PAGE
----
Sunday, September 18, 2011

The precarious ties between pole dance and stripping

Every year, more men and women are taking up pole dancing for fun, fitness, and artistic expression-- Not for the adult entertainment industry. Some of these adults enjoy the sex-positive aspects of the art. Some prefer to downplay it. Either way, most people who are not strippers don't want people to think they are. (Ironically, neither do most strippers.) We want to be able to train in our sport, to perform our art, without feeling like we have something to hide. As a result, a rift has grown between "fitness" polers and pole dancing strippers-- as well as between polers who prefer to wash their hands of pole dancing's smutty past, and those for whom booty popping and stiletto boots are half the fun.

I think one thing that we can all agree on, though, is that pole dancing as we know it owes most of its existence to the titty bars that installed all those poles, and the strippers who danced on them. Although pole dance has sister arts in China and India, the form of pole dancing that we who call ourselves "pole dancers" perform is based directly on exotic pole dancing.

And it's not just our history. Some of the world's top pole stars, including competition winners, are confessed current or former exotic dancers. They certainly don't see it as something to be ashamed of, nor should they.

Others are conversely very open about NOT having ever been strippers, and the media loves to bring that up. I love how that cleanses the image of the art in the eyes of the public; how it reinforces the message that pole dancing and stripping are two different things. But they are not two unrelated things. What if the pole star being interviewed HAD been a stripper, and not one that was public about it? Would she lie and wait to be outed publicly by a creepy ex-friend or lover or customer? Would she have to admit it, while possibly living or working in an environment where such things are not considered acceptable? Just today there was an article in USA Today about a NY attorney general lawyer who was suspended from her job after being outed as a dominatrix. We want to be idealistic, but the world is often not safe for adult entertainers.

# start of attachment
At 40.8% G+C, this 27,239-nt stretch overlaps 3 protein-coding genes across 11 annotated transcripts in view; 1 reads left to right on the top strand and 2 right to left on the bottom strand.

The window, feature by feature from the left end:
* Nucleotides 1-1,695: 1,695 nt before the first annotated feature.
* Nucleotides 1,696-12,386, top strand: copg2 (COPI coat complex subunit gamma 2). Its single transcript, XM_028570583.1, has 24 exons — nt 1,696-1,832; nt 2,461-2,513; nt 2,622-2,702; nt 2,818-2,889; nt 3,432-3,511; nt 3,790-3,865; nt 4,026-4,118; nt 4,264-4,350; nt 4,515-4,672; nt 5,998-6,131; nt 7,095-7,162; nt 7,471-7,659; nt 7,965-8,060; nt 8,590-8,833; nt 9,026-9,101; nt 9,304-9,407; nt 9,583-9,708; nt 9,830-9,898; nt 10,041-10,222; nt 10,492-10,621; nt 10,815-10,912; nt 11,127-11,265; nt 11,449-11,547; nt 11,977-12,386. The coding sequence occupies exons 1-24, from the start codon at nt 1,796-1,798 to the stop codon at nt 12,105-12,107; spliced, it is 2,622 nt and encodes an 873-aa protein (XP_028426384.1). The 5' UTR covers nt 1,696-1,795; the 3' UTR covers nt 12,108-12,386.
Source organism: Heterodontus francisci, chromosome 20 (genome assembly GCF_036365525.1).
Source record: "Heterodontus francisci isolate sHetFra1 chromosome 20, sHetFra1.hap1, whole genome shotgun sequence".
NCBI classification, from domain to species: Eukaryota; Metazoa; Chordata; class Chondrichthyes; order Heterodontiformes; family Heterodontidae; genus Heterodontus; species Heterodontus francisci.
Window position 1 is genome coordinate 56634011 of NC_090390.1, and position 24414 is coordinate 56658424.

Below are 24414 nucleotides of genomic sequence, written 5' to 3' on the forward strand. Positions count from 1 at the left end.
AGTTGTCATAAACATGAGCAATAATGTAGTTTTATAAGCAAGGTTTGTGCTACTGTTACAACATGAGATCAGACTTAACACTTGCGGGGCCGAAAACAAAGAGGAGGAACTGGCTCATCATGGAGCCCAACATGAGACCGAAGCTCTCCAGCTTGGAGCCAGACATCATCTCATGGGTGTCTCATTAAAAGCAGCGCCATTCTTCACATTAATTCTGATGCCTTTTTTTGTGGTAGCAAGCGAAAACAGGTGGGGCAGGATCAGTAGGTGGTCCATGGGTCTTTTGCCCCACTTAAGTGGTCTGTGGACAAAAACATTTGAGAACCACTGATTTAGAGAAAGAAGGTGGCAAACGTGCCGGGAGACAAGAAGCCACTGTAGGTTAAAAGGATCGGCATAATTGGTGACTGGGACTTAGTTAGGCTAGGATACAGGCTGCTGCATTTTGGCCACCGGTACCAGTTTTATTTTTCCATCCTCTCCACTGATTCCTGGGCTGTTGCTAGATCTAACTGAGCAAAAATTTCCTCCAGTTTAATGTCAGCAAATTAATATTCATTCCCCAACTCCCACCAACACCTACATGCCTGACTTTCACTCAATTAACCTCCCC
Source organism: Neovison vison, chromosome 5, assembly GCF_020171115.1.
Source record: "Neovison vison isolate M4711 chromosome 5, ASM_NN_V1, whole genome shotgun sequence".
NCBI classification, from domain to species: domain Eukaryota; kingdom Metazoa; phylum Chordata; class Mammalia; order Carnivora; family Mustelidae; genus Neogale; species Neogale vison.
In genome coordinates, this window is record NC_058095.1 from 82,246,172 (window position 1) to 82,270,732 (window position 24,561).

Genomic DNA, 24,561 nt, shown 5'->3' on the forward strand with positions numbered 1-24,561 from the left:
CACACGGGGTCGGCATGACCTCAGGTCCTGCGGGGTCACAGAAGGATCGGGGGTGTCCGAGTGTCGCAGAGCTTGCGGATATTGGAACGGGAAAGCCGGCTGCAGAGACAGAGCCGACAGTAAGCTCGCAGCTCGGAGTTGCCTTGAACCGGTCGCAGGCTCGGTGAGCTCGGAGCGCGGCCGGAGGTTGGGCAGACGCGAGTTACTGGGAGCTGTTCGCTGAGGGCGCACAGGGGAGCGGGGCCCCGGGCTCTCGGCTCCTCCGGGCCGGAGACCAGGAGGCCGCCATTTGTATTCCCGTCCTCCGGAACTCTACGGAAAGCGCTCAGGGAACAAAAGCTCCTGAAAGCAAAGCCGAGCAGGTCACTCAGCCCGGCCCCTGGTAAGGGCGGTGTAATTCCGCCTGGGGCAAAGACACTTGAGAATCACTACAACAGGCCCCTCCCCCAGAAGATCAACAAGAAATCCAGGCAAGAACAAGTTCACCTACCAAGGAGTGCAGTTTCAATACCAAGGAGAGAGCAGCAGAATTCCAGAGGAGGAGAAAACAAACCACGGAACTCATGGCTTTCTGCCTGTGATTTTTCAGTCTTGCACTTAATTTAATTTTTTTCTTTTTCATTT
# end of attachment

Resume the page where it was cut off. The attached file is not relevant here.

I guess I see the relationship as analogous to that between modelling and acting. While these are two different professions requiring different training and skill sets, there is a lot of crossover between the fields. Many people pursue the two simultaneously. And while actors will jump through hoops to explain that the art of theater is one that involves extremely honed skills and extensive study, and not just about being beautiful and photogenic, if you were to inquire whether they'd ever modeled at any level, there's a good chance they'll say yes. Of course modelling and exotic dancing have their own skills that must be acquired, and are also not only about being beautiful. But the skill sets are related enough that there is some interchange between the artists and the arts themselves.

So how should we as a community treat this electrically charged relationship between pole dance and stripping? Do we try to sterilize pole dancing of all its exotic ways, silently shaming those who do it with 4 fewer inches of fabric than we do? Or do we accentuate its sexuality, making it unfit for children and public life?

I think there's no way we can be an art form that's truly open to everyone if we overly sexualize it. But if we ignore the stiletto-clad elephant in the room, we are just in denial. I believe that pole dance is a big enough genre that we can act kind of like a movie theater. We can have G-rated pole, or we can have R-rated pole. But if you want X-rated, you're gonna have to go to another theater!

1 comment:

  1. I've just installed iStripper, and now I enjoy having the sexiest virtual strippers on my taskbar.